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Frontier often under fire for its services
Company being sued by over 150 customers

HUNTINGTON — In West Virginia, Frontier Communications has been routinely under fire for its internet service and its landline phone service, with dozens of formal complaints being lodged against the company just in recent weeks.

Currently, the company is being sued by at least 150 disgruntled internet customers, it has been ordered to conduct an audit of its operations by the West Virginia Public Service Commission and the company has been on the radar of both state and federal officials over alleged poor service. Many actions date back several years.

Monty Fowler was so upset by his internet service from Frontier Communications at his Huntington home that he recently filed a formal complaint with the Federal Communications Commission.

"I would like the FCC to hold Frontier Communications accountable for both its poor DSL (internet) service and its nonexistent customer communication when there is a problem," he said.

Fowler said his internet service became very slow around June 20 and it took over a month to get some service restored.

"The internet is mostly working, but occasionally quits for a few minutes, freezing web pages or whatever I'm working on," he said. "This is beyond pathetic."

Fowler was one of more than 200 people across the state who emailed, messaged or commented about Frontier services after The Herald-Dispatch sought feedback from Facebook users regarding Frontier. Many said they have been without internet or telephone landline service for days, weeks and even months in some cases. Many said they have reported the issues to Frontier, but have received no resolutions to issues ranging from daily service outages to poor customer service and more.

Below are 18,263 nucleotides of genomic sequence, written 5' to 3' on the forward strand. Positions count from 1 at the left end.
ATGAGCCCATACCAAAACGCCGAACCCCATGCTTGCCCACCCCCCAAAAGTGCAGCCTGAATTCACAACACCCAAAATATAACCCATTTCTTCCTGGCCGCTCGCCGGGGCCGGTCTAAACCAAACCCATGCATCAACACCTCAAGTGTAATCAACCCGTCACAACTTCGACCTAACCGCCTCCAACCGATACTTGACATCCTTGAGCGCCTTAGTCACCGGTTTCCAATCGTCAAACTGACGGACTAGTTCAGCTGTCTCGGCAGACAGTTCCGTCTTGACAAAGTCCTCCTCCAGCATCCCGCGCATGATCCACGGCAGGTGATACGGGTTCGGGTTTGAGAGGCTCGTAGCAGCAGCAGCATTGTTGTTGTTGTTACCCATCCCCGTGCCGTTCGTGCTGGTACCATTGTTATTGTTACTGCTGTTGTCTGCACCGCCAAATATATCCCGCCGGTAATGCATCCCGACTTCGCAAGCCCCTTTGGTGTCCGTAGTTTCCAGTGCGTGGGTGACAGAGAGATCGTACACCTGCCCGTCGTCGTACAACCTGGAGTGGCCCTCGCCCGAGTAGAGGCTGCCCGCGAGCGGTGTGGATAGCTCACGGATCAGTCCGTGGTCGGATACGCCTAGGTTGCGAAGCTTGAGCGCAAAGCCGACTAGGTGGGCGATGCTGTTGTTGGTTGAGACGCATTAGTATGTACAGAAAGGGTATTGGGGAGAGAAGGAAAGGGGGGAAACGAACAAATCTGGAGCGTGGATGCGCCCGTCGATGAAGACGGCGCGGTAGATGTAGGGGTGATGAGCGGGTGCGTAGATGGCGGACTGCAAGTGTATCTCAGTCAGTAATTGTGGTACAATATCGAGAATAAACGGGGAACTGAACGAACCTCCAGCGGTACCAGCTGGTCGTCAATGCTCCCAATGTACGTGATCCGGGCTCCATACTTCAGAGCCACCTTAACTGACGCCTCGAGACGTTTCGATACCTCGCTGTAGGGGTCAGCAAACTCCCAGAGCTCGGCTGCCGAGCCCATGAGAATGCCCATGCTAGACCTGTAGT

Joe Fincham, of Lesage, said slow internet speeds and continuous outages are routine with the Frontier internet service he receives.

"Internet speed tests routinely show slower than paid-for speeds," he said. "Service is routinely unavailable about four to eight times per day for 15 to 30 minutes at a time. Also, service routinely cuts off every time it rains."

Vickie Finlay says she moved from the Westmoreland area to the Southside neighborhood of Huntington and had problems when she tried to get internet service at her new location.

"Frontier was supposed to send a tech with a modem on July 3. They blew me off," she said. "Then I get a message that they will be there on the 15th. I waited. They blew me off again."

After several other broken promises by Frontier, according to Finlay, she said she canceled her account.

Connie Walker Laishley, owner of Appalachian Forest Herbs in Huntington, says Frontier's internet outages happen to her business on a daily basis.

"Facebook is the main venue for my business, and we have outages three and four times a day," she said. "Also my security system is down without the internet."

Kristy Watts lives on Cotton Hill Road in Fort Gay and has both Frontier internet and telephone landline service.

"My landline phone service goes out every time it rains, and I have filed many complaints," she said. "My internet doesn't go out, but it's so slow it's not worth having. My mother and my sister live around me and they have the same issues. It's just so aggravating."